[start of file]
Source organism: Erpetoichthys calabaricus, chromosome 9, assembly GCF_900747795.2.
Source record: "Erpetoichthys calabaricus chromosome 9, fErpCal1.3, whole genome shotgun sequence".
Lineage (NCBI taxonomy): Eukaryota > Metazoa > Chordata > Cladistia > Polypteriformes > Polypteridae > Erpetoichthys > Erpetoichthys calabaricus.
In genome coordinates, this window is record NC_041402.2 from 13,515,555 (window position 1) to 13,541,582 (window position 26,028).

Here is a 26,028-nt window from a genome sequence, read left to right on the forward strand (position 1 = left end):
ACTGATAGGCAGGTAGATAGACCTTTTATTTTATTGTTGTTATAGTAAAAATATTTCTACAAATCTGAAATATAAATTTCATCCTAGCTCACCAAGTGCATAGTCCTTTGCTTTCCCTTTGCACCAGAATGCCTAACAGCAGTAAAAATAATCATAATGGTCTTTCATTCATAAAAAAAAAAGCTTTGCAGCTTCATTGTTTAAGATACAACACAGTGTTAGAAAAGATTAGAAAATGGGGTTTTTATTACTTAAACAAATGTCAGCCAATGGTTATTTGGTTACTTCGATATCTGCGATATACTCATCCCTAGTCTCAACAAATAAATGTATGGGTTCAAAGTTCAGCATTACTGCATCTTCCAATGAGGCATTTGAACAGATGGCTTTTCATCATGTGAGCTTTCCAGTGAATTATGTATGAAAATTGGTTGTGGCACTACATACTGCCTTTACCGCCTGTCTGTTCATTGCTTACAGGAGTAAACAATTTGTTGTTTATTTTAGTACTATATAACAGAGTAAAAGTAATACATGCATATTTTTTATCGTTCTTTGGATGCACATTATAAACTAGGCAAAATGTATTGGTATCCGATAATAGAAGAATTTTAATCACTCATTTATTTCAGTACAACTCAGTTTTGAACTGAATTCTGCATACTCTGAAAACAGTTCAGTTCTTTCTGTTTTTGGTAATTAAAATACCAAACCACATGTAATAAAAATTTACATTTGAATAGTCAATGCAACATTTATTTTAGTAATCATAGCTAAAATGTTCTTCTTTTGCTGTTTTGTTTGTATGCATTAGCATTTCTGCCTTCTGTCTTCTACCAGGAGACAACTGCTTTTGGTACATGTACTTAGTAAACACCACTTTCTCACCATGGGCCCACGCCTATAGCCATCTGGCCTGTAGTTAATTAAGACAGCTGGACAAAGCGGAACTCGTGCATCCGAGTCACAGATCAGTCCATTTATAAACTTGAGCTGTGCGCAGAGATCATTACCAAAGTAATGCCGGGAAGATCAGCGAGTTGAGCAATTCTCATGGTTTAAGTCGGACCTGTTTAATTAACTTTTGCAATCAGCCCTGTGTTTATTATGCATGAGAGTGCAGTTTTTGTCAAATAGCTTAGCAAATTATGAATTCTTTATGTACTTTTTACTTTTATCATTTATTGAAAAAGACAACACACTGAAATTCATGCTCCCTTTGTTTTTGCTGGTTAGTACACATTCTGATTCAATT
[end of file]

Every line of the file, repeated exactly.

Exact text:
Source organism: Erpetoichthys calabaricus, chromosome 9, assembly GCF_900747795.2.
Source record: "Erpetoichthys calabaricus chromosome 9, fErpCal1.3, whole genome shotgun sequence".
Lineage (NCBI taxonomy): Eukaryota > Metazoa > Chordata > Cladistia > Polypteriformes > Polypteridae > Erpetoichthys > Erpetoichthys calabaricus.
In genome coordinates, this window is record NC_041402.2 from 13,515,555 (window position 1) to 13,541,582 (window position 26,028).

Here is a 26,028-nt window from a genome sequence, read left to right on the forward strand (position 1 = left end):
ACTGATAGGCAGGTAGATAGACCTTTTATTTTATTGTTGTTATAGTAAAAATATTTCTACAAATCTGAAATATAAATTTCATCCTAGCTCACCAAGTGCATAGTCCTTTGCTTTCCCTTTGCACCAGAATGCCTAACAGCAGTAAAAATAATCATAATGGTCTTTCATTCATAAAAAAAAAAGCTTTGCAGCTTCATTGTTTAAGATACAACACAGTGTTAGAAAAGATTAGAAAATGGGGTTTTTATTACTTAAACAAATGTCAGCCAATGGTTATTTGGTTACTTCGATATCTGCGATATACTCATCCCTAGTCTCAACAAATAAATGTATGGGTTCAAAGTTCAGCATTACTGCATCTTCCAATGAGGCATTTGAACAGATGGCTTTTCATCATGTGAGCTTTCCAGTGAATTATGTATGAAAATTGGTTGTGGCACTACATACTGCCTTTACCGCCTGTCTGTTCATTGCTTACAGGAGTAAACAATTTGTTGTTTATTTTAGTACTATATAACAGAGTAAAAGTAATACATGCATATTTTTTATCGTTCTTTGGATGCACATTATAAACTAGGCAAAATGTATTGGTATCCGATAATAGAAGAATTTTAATCACTCATTTATTTCAGTACAACTCAGTTTTGAACTGAATTCTGCATACTCTGAAAACAGTTCAGTTCTTTCTGTTTTTGGTAATTAAAATACCAAACCACATGTAATAAAAATTTACATTTGAATAGTCAATGCAACATTTATTTTAGTAATCATAGCTAAAATGTTCTTCTTTTGCTGTTTTGTTTGTATGCATTAGCATTTCTGCCTTCTGTCTTCTACCAGGAGACAACTGCTTTTGGTACATGTACTTAGTAAACACCACTTTCTCACCATGGGCCCACGCCTATAGCCATCTGGCCTGTAGTTAATTAAGACAGCTGGACAAAGCGGAACTCGTGCATCCGAGTCACAGATCAGTCCATTTATAAACTTGAGCTGTGCGCAGAGATCATTACCAAAGTAATGCCGGGAAGATCAGCGAGTTGAGCAATTCTCATGGTTTAAGTCGGACCTGTTTAATTAACTTTTGCAATCAGCCCTGTGTTTATTATGCATGAGAGTGCAGTTTTTGTCAAATAGCTTAGCAAATTATGAATTCTTTATGTACTTTTTACTTTTATCATTTATTGAAAAAGACAACACACTGAAATTCATGCTCCCTTTGTTTTTGCTGGTTAGTACACATTCTGATTCAATT